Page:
For example, one of the primary differences between the two is eternal life. “Islam makes no promise of eternal life to any of its followers. Unless one dies in a jihad, no Muslim is given certainty as to whether he or she will enter paradise. One can only hope that one’s good deeds outweigh one’s bad deeds or that Allah will somehow show mercy” (161-162). (Paul Washer, a Calvinist preacher, preaches the same thing. His erroneous contention is that we have to just keep praying and hope God chooses to save us some day. In this way, Calvinism is the Islam of Christianity.) So, in Islam, there is no hope for eternal life because it is based entirely on one’s works, which time and time again we come to recognise our perpetual failure to do this. Christianity, on the other hand, teaches “Christ and the apostles promise eternal life (beginning in the here and now) to the true believer on the basis of God’s love and grace (Romans 8:16), which is received by faith alone (Ephesians 2:8-9)” (162). Unlike Islam, in Christianity eternal life is promised to the believer merely as a gift—no strings attached, not as a hopeless continuous effort in which we are bound to live in perennial failure.

Lastly, we present our worldview by applying “the same criteria or tests of truth to each of the contending worldviews” (51). For example, Groothuis critiques what he calls the “mystery card” (53), where if we do not have the answer to an unbeliever’s question, we simply say, “It’s a mystery.” However, there is some merit to this answer. There are some things we just do not know because God has not revealed it to us. Thus, it is a “mystery” (see Job 11:7-12; 1 Corinthians 2:7). Apologetically, humans have to humbly admit they cannot know everything since we are finite creatures dependent on our Creator who chooses to reveal to us what He wills. For example, we know God existing as one Being yet three distinct Persons (the Trinity) and the Incarnation of God in Christ are biblical and actually happened, yet God has not told us how this is possible; we just know it is for Him. We know the who, what, when, where, and why because He’s told us, but we do not know the how because He has not told us. Sure, analogies may be implemented to assist in our understanding, but every analogy is ultimately imperfect and thus insufficient. Groothuis admits this later, saying, “God often does not tell us how or why he brings some things about” (71). When we say something is a mystery, it becomes a problem when we use mysteries for an “I don’t know” answer. For example, if someone asks, “If God is a loving God, why did He destroy so many nations in the Old Testament,” answering with “I don’t know” is not sufficient since the answer is provided through theological analysis. Yet on topics such as the Trinity, for example, “it’s a mystery” is a sufficient answer since God has not told us how, which is what makes it a mystery.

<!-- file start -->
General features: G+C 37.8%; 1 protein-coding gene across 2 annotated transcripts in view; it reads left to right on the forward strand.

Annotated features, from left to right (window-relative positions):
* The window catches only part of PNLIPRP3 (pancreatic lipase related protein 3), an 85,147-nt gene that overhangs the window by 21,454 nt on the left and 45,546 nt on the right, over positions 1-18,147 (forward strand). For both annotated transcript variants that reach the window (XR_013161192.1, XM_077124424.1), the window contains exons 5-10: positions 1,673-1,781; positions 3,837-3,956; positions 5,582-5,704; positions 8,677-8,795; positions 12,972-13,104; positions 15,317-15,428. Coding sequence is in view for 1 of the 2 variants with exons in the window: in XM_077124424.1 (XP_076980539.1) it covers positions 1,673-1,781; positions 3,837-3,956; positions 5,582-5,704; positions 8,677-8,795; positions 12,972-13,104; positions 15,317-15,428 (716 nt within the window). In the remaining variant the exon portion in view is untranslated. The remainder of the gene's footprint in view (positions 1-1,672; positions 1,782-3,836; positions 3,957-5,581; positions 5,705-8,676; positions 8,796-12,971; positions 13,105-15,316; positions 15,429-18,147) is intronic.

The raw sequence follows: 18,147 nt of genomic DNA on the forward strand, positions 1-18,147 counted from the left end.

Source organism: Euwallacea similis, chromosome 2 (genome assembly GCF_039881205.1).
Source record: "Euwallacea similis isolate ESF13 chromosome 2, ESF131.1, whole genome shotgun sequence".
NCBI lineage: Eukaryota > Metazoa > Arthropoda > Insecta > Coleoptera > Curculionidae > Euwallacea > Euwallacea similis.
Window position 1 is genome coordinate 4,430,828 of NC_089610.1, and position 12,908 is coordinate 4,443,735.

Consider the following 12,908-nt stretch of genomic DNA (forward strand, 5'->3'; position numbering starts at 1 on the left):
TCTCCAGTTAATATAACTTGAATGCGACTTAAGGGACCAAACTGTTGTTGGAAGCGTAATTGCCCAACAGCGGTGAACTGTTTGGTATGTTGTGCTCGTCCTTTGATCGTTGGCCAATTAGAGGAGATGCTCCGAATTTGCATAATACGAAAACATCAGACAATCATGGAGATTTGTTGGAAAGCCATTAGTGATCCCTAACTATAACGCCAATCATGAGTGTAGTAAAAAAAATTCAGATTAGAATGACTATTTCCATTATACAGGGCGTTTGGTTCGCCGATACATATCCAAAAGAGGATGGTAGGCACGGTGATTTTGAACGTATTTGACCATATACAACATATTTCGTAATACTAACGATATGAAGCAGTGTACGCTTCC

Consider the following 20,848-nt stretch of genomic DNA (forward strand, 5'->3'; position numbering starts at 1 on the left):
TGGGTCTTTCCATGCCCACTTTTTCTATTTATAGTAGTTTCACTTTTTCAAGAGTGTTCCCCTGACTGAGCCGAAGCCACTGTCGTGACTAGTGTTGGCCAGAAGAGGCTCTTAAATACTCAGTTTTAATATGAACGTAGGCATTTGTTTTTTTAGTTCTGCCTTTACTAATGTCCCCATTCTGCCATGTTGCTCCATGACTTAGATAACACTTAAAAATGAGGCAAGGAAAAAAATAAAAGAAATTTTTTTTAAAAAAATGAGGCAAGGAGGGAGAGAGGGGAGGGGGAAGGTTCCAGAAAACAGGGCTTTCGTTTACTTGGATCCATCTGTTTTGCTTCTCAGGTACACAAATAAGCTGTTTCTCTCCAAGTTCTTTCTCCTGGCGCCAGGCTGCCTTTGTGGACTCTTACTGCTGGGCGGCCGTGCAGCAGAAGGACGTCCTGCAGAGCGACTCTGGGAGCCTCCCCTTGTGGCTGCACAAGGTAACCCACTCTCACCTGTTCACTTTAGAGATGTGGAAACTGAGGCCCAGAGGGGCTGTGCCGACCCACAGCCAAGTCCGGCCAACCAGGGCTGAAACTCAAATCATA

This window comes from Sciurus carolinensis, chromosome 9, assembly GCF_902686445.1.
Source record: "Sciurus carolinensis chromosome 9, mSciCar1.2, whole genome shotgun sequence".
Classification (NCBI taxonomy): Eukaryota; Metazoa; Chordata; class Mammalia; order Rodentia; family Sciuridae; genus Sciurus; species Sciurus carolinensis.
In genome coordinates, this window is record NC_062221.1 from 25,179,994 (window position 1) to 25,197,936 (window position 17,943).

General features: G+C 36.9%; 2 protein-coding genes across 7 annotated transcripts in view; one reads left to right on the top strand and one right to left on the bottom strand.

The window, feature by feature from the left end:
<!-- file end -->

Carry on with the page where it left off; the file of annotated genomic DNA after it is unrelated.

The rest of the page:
Faith and reason are complementary because as God is a logical Being and has created us as logical beings and the world to operate in a logically consistent manner, logic can therefore be used to substantiate our faith. All patterns of thought are subject to God’s created laws of logic. In the law of non-contradiction, two contradicting statements cannot both be true at the same time. In the law of excluded middle, there is no median between two contradictory statements. In the law of bivalence, two contradicting statements cannot be neither true nor false and not both true and false. In the law of identity, an entity cannot have two identities; it can only have one. To put these laws of logic into practise, we need to enter genuine dialogues with people. We do this by addressing false stereotypes about Christianity, discussing rivals to Christianity and why their doctrines are insufficient to lead the unbeliever towards personal investigation, and applying Christianity to the same tests we apply to other worldviews. By putting these laws and principles into practise, not only will the Christian be better suited to defend the faith, but he will also have the ability and skills to develop relationships with people by entering honest and genuine dialogues with them.